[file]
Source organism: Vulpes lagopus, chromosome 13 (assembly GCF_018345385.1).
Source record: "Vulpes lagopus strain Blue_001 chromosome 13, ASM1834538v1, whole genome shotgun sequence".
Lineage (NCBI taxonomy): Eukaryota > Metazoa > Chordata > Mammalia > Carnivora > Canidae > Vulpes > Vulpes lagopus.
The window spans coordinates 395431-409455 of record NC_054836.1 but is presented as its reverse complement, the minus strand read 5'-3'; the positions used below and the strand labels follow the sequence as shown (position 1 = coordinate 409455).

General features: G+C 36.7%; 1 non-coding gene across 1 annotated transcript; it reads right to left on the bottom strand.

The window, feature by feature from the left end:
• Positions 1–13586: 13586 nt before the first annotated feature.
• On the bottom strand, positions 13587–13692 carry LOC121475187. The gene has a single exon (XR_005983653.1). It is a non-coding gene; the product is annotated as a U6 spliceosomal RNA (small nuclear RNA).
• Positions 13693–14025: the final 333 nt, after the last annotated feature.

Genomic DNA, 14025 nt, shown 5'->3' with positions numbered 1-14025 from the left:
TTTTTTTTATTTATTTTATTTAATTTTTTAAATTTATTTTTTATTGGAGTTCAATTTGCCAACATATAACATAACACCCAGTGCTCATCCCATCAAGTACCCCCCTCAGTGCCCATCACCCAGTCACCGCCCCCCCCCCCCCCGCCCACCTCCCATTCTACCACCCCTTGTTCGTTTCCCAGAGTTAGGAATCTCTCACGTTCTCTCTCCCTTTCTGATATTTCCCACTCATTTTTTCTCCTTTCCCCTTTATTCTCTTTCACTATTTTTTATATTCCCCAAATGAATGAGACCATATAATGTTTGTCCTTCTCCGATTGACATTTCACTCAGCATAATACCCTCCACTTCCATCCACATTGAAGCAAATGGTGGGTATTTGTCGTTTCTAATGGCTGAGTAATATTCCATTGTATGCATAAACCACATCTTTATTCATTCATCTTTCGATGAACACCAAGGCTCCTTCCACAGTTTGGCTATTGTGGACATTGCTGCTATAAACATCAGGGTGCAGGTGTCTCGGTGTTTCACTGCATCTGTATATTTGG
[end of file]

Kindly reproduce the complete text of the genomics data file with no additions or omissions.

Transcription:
Source organism: Vulpes lagopus, chromosome 13 (assembly GCF_018345385.1).
Source record: "Vulpes lagopus strain Blue_001 chromosome 13, ASM1834538v1, whole genome shotgun sequence".
Lineage (NCBI taxonomy): Eukaryota > Metazoa > Chordata > Mammalia > Carnivora > Canidae > Vulpes > Vulpes lagopus.
The window spans coordinates 395431-409455 of record NC_054836.1 but is presented as its reverse complement, the minus strand read 5'-3'; the positions used below and the strand labels follow the sequence as shown (position 1 = coordinate 409455).

General features: G+C 36.7%; 1 non-coding gene across 1 annotated transcript; it reads right to left on the bottom strand.

The window, feature by feature from the left end:
• Positions 1–13586: 13586 nt before the first annotated feature.
• On the bottom strand, positions 13587–13692 carry LOC121475187. The gene has a single exon (XR_005983653.1). It is a non-coding gene; the product is annotated as a U6 spliceosomal RNA (small nuclear RNA).
• Positions 13693–14025: the final 333 nt, after the last annotated feature.

Genomic DNA, 14025 nt, shown 5'->3' with positions numbered 1-14025 from the left:
TTTTTTTTATTTATTTTATTTAATTTTTTAAATTTATTTTTTATTGGAGTTCAATTTGCCAACATATAACATAACACCCAGTGCTCATCCCATCAAGTACCCCCCTCAGTGCCCATCACCCAGTCACCGCCCCCCCCCCCCCCGCCCACCTCCCATTCTACCACCCCTTGTTCGTTTCCCAGAGTTAGGAATCTCTCACGTTCTCTCTCCCTTTCTGATATTTCCCACTCATTTTTTCTCCTTTCCCCTTTATTCTCTTTCACTATTTTTTATATTCCCCAAATGAATGAGACCATATAATGTTTGTCCTTCTCCGATTGACATTTCACTCAGCATAATACCCTCCACTTCCATCCACATTGAAGCAAATGGTGGGTATTTGTCGTTTCTAATGGCTGAGTAATATTCCATTGTATGCATAAACCACATCTTTATTCATTCATCTTTCGATGAACACCAAGGCTCCTTCCACAGTTTGGCTATTGTGGACATTGCTGCTATAAACATCAGGGTGCAGGTGTCTCGGTGTTTCACTGCATCTGTATATTTGG